If Pittsburgh City Council approves the necessary legislation this month, Carnegie Mellon University researchers will conduct a study of the optimal pricing for metered city parking spaces around the college.
CMU economics professor Stephen Spear said that means finding out the perfect parking price for each individual roadway, so as to keep every street's spaces 75 to 80 percent full.
The CMU team will do that by trial and error over the course of a year. First, Spear said the team would likely cut parking rates in half to see how much demand would spike. Then, the researchers will adjust prices on a month-by-month basis until they arrive at the right parking rate to meet demand for each street in each season.
"[Demand] changes in the summer, when the MBAs are off and we're just running summer school programs," said Spear.
The economics professor said CMU traffic experts ultimately hope the city will be able to adjust parking rates by the hour, but he said that's not possible now.
"Right now, the technology that's used to program these multi-space meters is a little clunky," said Spear. "They have restrictions of changing things on the increment of a dollar if you're not using quarters, because of the cost of processing credit cards and things."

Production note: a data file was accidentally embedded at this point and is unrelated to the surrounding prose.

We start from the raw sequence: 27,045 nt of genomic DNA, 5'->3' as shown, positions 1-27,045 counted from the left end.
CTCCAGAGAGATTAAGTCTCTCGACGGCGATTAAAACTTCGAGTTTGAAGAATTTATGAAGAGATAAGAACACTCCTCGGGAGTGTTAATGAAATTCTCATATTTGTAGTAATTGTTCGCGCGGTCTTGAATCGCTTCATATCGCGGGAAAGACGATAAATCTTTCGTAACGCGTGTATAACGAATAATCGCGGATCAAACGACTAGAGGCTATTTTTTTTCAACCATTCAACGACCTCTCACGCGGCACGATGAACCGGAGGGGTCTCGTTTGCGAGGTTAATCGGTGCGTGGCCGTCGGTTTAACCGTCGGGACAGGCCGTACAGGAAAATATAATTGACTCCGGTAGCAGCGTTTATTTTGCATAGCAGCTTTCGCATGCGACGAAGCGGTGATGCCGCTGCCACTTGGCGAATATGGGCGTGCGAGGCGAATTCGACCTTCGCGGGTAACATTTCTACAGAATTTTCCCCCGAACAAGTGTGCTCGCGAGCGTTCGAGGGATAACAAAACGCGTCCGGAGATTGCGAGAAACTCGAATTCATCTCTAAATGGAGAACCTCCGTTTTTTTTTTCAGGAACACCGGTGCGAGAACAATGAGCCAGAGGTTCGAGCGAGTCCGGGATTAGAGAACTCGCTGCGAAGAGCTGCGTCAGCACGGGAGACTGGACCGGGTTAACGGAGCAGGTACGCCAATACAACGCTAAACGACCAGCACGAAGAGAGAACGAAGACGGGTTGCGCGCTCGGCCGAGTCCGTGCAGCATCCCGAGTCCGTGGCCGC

Spear and fellow CMU economics professor Mark Fichman approached city officials with the idea of the study after watching local demand for parking plummet thanks to higher prices. After City Council raised parking meter rates in 2011, Spear said demand for the spaces around CMU fell dramatically. Once a cheap parking hot-spot, the area between the university and Phipps Conservatory no longer attracted drivers after parking meter rates doubled.
In economic terms, Spear said it was an issue of elasticity -- whether or not higher prices would drive away consumers.
"What we realized is that because of the availability of alternatives -- either the free parking up in Schenley Park, or the CMU employees taking advantage of signing on to CMU parking -- that [local parking is] very, very highly elastic," said Spear. "This doubling of the rates by Council just caused demand to drop to zero."
The legislation to approve the CMU study has been introduced to City Council by Councilman Bill Peduto, who said in a statement that he'd like to apply the results of the one-year study to the rest of Pittsburgh.